## Kinetic Energy of a Photon With a Given Wavelength

The faster an electron moves, the higher its kinetic anergy and the shorter its wavelength.The wavelength is given by

\[\lambda = \frac{h}{p}\]

where

\[h=6.626 \times 10^{-34} Js\]

is Planck's constant and \[p\]

is the electrons momentum. The momentum for low speed electrons, which is usually the case, is given by \[p=m_e v\]

where

\[m_e\]

is the mass of the electron and \[v\]

is its speed. We can write then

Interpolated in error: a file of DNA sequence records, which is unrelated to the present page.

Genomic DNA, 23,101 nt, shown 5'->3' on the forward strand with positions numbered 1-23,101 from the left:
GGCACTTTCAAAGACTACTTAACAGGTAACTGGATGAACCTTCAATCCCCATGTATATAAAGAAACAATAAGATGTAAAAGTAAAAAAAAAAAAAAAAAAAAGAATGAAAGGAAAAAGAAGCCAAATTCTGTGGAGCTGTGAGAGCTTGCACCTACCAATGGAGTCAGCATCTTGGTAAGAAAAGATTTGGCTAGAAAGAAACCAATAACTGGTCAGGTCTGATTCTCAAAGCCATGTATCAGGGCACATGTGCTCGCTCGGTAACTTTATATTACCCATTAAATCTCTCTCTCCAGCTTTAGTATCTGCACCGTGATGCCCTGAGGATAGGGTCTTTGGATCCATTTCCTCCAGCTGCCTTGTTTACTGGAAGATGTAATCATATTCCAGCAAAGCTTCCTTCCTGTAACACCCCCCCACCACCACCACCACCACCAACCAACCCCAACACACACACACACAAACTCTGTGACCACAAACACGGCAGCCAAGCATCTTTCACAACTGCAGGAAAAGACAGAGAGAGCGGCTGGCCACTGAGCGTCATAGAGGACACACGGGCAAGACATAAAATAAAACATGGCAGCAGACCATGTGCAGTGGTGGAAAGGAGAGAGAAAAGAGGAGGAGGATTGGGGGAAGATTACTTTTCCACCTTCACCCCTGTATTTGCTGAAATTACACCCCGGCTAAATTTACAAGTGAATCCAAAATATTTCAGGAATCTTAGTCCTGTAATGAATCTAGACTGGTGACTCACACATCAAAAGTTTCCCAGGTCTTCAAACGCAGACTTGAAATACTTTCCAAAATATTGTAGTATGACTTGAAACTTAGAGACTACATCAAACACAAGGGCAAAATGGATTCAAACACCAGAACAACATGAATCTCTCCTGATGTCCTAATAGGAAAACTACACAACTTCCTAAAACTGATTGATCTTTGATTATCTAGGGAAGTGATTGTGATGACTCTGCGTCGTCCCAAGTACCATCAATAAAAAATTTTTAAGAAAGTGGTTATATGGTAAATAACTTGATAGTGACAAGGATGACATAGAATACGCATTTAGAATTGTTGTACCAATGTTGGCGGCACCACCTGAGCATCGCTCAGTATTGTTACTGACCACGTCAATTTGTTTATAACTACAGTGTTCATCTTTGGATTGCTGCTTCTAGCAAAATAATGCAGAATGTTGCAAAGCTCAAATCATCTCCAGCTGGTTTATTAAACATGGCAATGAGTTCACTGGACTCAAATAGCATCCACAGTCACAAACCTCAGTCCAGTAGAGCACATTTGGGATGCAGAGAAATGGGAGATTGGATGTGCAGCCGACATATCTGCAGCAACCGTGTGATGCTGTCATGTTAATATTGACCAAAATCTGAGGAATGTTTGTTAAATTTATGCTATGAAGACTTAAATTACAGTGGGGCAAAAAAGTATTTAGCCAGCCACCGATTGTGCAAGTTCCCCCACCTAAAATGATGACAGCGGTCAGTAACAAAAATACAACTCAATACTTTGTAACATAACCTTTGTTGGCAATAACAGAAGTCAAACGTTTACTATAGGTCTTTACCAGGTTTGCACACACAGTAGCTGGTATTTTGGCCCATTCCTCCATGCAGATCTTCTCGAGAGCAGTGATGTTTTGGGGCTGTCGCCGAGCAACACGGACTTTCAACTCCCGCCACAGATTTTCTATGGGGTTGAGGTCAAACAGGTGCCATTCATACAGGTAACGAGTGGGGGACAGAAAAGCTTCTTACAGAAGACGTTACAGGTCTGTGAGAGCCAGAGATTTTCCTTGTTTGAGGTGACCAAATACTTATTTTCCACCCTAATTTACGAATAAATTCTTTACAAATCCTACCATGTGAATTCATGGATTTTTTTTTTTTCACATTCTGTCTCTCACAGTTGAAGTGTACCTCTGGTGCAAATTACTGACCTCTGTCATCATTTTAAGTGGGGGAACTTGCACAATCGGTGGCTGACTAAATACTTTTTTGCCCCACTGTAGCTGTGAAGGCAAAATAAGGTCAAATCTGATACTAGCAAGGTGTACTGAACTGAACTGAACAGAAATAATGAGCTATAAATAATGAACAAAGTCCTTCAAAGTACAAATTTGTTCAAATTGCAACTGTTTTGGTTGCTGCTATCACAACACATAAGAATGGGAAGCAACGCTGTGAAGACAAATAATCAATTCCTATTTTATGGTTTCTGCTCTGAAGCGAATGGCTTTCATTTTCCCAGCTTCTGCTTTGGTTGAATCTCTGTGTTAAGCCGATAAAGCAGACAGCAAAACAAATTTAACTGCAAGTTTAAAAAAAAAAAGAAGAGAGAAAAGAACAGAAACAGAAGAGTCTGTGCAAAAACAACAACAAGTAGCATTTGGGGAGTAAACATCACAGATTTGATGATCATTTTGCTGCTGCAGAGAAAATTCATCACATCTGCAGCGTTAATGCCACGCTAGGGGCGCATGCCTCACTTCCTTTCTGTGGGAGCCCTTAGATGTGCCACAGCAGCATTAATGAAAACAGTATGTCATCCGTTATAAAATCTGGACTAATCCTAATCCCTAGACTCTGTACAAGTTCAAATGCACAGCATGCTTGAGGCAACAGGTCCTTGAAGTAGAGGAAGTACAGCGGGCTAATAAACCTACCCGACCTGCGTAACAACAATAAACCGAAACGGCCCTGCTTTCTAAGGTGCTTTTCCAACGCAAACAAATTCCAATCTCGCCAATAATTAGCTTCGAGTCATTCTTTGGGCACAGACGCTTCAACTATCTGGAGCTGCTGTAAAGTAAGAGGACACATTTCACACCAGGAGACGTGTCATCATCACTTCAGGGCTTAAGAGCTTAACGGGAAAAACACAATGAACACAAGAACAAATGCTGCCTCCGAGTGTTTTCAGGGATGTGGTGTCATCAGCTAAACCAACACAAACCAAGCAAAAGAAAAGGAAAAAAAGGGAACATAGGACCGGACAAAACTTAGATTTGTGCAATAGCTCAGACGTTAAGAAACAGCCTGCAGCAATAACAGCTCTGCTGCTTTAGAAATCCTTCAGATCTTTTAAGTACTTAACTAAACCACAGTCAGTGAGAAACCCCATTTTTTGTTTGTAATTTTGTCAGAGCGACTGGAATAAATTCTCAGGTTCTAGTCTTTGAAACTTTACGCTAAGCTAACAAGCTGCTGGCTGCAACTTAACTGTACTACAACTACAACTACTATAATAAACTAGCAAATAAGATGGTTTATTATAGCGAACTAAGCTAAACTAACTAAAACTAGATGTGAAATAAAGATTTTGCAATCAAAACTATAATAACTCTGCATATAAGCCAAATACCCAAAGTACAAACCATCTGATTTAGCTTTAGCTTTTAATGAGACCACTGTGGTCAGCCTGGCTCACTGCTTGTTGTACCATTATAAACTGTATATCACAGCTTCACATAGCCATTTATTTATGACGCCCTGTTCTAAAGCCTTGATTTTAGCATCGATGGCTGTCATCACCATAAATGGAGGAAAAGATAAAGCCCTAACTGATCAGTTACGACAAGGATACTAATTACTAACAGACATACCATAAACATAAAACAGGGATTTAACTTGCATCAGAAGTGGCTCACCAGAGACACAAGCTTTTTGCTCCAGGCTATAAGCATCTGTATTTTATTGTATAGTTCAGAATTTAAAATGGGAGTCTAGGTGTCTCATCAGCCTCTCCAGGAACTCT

\[\lambda = \frac{h}{m_e v}\]

The kinetic energy is

\[KE=\frac{1}{2}m_ev^2\]

We can rearrange

\[\lambda = \frac{h}{m_e v}\]

to give \[v=\frac{h}{m_e \lambda}\]

Then

\[KE=\frac{1}{2}m_e v^2 =\frac{1}{2}m_e (\frac{h}{m_e \lambda})^2 =\frac{h^2}{2m_e \lambda^2}\]

For an electron,

\[m_e =9.11 \times 10^{-31} kg\]

so if \[\lambda =10^{-8} m\]

\[KE=\frac{h^2}{2m_e \lambda^2} =\frac{(6.626 \times 10^{-34})^2}{2 \times 9.11 \times 10^{-31} \times (10^{-8})^2} =2.41 \times 10^{-21} J\]

.